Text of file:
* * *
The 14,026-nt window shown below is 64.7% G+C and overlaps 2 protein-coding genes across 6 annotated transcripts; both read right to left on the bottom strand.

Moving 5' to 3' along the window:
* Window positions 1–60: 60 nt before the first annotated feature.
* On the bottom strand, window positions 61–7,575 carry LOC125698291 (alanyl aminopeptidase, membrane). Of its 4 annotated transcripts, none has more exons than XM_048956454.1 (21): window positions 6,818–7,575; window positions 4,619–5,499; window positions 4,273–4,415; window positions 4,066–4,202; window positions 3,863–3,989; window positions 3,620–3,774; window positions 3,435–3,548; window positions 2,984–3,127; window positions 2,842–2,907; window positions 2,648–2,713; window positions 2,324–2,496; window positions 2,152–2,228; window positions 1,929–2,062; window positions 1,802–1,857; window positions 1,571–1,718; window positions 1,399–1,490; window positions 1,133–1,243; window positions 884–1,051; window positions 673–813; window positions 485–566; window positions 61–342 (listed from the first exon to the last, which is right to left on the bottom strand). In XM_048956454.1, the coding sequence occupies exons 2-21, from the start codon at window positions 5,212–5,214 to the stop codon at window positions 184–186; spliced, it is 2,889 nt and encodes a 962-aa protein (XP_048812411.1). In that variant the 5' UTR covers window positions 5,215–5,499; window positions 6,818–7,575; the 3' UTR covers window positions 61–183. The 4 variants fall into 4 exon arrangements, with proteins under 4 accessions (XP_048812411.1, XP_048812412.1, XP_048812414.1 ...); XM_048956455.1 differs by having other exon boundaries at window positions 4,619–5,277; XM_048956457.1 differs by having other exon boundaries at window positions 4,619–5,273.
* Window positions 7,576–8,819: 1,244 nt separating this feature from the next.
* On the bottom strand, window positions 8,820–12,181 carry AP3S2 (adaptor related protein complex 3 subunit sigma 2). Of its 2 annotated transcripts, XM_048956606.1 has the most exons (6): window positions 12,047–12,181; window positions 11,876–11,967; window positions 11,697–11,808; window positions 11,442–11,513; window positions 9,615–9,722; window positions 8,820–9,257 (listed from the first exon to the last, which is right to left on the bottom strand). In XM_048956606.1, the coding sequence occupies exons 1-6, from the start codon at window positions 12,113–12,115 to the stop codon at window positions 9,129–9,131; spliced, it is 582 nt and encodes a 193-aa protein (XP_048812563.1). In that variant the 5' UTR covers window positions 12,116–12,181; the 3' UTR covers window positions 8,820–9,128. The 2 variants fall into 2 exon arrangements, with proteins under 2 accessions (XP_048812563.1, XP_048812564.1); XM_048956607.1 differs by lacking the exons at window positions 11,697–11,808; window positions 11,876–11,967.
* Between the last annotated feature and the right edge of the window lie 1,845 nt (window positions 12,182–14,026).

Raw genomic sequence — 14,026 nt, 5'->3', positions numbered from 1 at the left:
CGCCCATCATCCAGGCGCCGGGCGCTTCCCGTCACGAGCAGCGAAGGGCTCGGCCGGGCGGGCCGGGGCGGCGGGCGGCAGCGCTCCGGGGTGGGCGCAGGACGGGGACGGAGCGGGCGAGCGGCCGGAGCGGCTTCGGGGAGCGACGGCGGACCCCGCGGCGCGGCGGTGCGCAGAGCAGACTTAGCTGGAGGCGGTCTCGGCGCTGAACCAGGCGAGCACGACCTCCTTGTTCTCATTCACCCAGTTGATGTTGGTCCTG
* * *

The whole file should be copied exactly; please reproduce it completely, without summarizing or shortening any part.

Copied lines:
The 14,026-nt window shown below is 64.7% G+C and overlaps 2 protein-coding genes across 6 annotated transcripts; both read right to left on the bottom strand.

Moving 5' to 3' along the window:
* Window positions 1–60: 60 nt before the first annotated feature.
* On the bottom strand, window positions 61–7,575 carry LOC125698291 (alanyl aminopeptidase, membrane). Of its 4 annotated transcripts, none has more exons than XM_048956454.1 (21): window positions 6,818–7,575; window positions 4,619–5,499; window positions 4,273–4,415; window positions 4,066–4,202; window positions 3,863–3,989; window positions 3,620–3,774; window positions 3,435–3,548; window positions 2,984–3,127; window positions 2,842–2,907; window positions 2,648–2,713; window positions 2,324–2,496; window positions 2,152–2,228; window positions 1,929–2,062; window positions 1,802–1,857; window positions 1,571–1,718; window positions 1,399–1,490; window positions 1,133–1,243; window positions 884–1,051; window positions 673–813; window positions 485–566; window positions 61–342 (listed from the first exon to the last, which is right to left on the bottom strand). In XM_048956454.1, the coding sequence occupies exons 2-21, from the start codon at window positions 5,212–5,214 to the stop codon at window positions 184–186; spliced, it is 2,889 nt and encodes a 962-aa protein (XP_048812411.1). In that variant the 5' UTR covers window positions 5,215–5,499; window positions 6,818–7,575; the 3' UTR covers window positions 61–183. The 4 variants fall into 4 exon arrangements, with proteins under 4 accessions (XP_048812411.1, XP_048812412.1, XP_048812414.1 ...); XM_048956455.1 differs by having other exon boundaries at window positions 4,619–5,277; XM_048956457.1 differs by having other exon boundaries at window positions 4,619–5,273.
* Window positions 7,576–8,819: 1,244 nt separating this feature from the next.
* On the bottom strand, window positions 8,820–12,181 carry AP3S2 (adaptor related protein complex 3 subunit sigma 2). Of its 2 annotated transcripts, XM_048956606.1 has the most exons (6): window positions 12,047–12,181; window positions 11,876–11,967; window positions 11,697–11,808; window positions 11,442–11,513; window positions 9,615–9,722; window positions 8,820–9,257 (listed from the first exon to the last, which is right to left on the bottom strand). In XM_048956606.1, the coding sequence occupies exons 1-6, from the start codon at window positions 12,113–12,115 to the stop codon at window positions 9,129–9,131; spliced, it is 582 nt and encodes a 193-aa protein (XP_048812563.1). In that variant the 5' UTR covers window positions 12,116–12,181; the 3' UTR covers window positions 8,820–9,128. The 2 variants fall into 2 exon arrangements, with proteins under 2 accessions (XP_048812563.1, XP_048812564.1); XM_048956607.1 differs by lacking the exons at window positions 11,697–11,808; window positions 11,876–11,967.
* Between the last annotated feature and the right edge of the window lie 1,845 nt (window positions 12,182–14,026).

Raw genomic sequence — 14,026 nt, 5'->3', positions numbered from 1 at the left:
CGCCCATCATCCAGGCGCCGGGCGCTTCCCGTCACGAGCAGCGAAGGGCTCGGCCGGGCGGGCCGGGGCGGCGGGCGGCAGCGCTCCGGGGTGGGCGCAGGACGGGGACGGAGCGGGCGAGCGGCCGGAGCGGCTTCGGGGAGCGACGGCGGACCCCGCGGCGCGGCGGTGCGCAGAGCAGACTTAGCTGGAGGCGGTCTCGGCGCTGAACCAGGCGAGCACGACCTCCTTGTTCTCATTCACCCAGTTGATGTTGGTCCTG